This of itself is not remarkable in the architecture of existence. What makes this incident instructive is -given donors and recipients are totally unknown to one another at the time of transplant - Reuland met Carew as an 11-year-old boy and attended the same school as Carew's own children. In fact, according to Reuland's mother their meeting had spurred her son to pursue his career as a professional athlete.
Likewise important to the story is at the time of his demise Reuland was only 29. The jersey number which Rod Carew wore throughout his entire Major League career was...29.
If none are yet convinced of a larger scheme then perhaps the literal final message from Konrad to his family while in hospital will suffice. It read, "He (the Almighty) had something big in store for me."
There is no such thing as coincidence - there are only connections we do not comprehend.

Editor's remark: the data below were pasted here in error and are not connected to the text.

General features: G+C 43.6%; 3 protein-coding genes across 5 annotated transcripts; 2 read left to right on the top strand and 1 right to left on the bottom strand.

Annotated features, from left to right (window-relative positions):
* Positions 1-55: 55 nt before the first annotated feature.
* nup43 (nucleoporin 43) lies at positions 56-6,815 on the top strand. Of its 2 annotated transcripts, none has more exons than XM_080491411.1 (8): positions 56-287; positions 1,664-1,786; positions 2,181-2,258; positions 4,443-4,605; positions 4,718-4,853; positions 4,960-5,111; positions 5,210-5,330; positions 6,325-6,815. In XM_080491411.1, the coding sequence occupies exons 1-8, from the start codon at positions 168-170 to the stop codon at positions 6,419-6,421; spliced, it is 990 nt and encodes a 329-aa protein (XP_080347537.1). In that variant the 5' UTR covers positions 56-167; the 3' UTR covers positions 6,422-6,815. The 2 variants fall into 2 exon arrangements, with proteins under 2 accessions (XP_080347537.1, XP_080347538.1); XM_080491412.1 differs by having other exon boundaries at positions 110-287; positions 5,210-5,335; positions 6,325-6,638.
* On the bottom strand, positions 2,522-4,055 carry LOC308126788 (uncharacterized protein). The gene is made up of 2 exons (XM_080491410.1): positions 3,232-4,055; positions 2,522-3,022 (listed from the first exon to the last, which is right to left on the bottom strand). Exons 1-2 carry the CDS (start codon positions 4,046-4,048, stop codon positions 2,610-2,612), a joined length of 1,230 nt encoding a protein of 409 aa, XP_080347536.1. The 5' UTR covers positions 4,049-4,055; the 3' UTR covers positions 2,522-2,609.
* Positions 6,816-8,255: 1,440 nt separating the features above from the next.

The Fulcrum of the Universe
Reviewing the above it can readily be appreciated there are threads in this cosmos too fine for human eyes.
One may never know how they bind a soul or whatever slight tug may pull eternity loose. Even so, all consequences have actions - far more vital to recall than the converse of the popular maxim.
It need not concern us nearly so much what will be the result of what we do as to ever recall something will result.
Always try to be a noble person. Make each act and its intention correct. Endeavor to do the right thing - especially when you (mistakenly) believe no one is watching. Everything matters, both more than you know and more than you will ever know.
Even a book which features a small-town doctor, an all-but-forgotten ballplayer and a reclusive author amalgamated into something more than ever anticipated. The same is true for a bundle of private letters by a philosopher, the deft catch by an itinerate actor, and chance meeting between schoolboy and his idol.
As for that quote of Bill's which commenced this article, I think he was a bit off in that regard.
One does not find the fulcrum of the universe by gazing afar through a telescope...you can see it readily by looking into any nearest mirror.
Guy Somerset writes from somewhere in America